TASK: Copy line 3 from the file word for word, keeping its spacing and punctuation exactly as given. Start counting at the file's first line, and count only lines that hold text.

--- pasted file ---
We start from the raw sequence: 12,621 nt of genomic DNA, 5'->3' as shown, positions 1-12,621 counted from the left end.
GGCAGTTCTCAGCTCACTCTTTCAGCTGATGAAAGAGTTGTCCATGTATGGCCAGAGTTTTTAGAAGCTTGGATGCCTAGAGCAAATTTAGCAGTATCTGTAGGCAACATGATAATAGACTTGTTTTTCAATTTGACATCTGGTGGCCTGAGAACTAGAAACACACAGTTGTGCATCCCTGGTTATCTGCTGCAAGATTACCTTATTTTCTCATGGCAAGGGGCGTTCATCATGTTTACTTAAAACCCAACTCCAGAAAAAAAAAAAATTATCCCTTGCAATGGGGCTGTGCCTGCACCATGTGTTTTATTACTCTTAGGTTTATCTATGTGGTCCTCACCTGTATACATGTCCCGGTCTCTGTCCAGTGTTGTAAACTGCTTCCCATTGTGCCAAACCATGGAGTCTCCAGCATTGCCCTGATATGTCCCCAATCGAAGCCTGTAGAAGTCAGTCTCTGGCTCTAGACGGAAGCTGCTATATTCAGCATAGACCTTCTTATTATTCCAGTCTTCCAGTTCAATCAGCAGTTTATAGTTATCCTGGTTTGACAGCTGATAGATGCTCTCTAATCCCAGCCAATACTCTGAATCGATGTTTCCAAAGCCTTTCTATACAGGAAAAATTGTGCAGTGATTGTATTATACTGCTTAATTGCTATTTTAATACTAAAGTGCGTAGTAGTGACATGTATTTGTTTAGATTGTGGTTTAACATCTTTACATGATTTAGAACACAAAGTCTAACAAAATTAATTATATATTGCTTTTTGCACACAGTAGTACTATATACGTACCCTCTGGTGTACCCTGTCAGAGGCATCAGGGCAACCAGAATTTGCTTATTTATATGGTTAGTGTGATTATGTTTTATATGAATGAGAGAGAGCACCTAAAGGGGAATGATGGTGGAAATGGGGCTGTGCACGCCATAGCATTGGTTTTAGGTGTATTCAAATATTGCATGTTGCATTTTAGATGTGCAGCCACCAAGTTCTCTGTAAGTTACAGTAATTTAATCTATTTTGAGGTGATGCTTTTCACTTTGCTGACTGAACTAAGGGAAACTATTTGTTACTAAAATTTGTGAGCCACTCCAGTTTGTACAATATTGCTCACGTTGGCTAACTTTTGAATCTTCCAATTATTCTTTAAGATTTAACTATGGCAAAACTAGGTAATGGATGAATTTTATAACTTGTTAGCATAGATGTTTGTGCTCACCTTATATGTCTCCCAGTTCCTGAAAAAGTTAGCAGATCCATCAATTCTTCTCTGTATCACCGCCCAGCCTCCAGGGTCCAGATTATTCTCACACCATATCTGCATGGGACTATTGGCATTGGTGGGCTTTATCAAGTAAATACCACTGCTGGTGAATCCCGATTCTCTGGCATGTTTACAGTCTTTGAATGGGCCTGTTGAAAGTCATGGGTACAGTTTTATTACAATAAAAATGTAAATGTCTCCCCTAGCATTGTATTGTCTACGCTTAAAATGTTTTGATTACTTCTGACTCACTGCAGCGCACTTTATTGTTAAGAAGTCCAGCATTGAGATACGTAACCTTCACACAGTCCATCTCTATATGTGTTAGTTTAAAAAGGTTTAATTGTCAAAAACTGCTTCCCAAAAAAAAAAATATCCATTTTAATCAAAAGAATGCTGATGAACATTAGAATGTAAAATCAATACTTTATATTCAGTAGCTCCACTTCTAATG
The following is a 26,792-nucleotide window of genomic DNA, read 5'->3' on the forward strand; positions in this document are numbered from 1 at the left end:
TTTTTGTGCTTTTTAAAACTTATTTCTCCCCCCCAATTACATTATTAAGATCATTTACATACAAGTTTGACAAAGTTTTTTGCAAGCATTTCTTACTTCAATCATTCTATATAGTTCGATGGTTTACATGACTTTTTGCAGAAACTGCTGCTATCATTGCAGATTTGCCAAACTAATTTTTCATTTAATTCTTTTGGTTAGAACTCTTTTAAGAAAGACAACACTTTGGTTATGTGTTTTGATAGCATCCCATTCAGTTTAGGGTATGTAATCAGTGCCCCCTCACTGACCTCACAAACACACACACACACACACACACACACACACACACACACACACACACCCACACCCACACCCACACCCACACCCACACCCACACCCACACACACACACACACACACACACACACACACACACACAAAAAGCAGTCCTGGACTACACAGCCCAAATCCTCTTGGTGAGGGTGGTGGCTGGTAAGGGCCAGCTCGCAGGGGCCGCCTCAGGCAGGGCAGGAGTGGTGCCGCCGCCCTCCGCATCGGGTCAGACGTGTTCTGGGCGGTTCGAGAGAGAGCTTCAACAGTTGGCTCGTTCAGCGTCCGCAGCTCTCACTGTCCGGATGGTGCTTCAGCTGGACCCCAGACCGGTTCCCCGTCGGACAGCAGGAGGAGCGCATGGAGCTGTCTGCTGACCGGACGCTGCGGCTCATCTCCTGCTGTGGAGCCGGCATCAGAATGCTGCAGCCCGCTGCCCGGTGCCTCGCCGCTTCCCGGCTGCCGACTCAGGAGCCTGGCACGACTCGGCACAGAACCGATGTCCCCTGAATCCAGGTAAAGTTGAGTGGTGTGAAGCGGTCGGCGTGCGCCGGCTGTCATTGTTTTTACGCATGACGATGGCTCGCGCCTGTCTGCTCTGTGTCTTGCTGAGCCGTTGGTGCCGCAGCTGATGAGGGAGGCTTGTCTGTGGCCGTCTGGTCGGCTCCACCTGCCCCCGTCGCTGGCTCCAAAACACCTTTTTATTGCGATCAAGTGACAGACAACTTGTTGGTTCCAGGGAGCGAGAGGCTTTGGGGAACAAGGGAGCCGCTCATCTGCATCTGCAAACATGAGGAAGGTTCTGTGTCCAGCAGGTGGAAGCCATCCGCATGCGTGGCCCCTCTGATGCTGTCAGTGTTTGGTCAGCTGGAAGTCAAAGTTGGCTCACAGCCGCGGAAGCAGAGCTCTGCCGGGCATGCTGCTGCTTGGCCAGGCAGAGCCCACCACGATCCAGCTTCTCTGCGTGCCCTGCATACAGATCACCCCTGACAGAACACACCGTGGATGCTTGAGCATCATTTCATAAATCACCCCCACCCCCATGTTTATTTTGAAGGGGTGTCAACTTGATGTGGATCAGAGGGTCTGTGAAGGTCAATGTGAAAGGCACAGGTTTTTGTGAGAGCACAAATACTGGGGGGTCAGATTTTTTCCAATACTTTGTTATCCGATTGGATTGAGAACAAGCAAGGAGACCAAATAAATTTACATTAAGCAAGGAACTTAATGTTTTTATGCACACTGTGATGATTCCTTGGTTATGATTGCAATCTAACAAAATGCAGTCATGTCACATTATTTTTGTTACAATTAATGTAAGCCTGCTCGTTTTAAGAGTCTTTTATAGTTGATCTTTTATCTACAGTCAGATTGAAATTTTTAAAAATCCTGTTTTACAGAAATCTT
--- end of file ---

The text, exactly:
The following is a 26,792-nucleotide window of genomic DNA, read 5'->3' on the forward strand; positions in this document are numbered from 1 at the left end: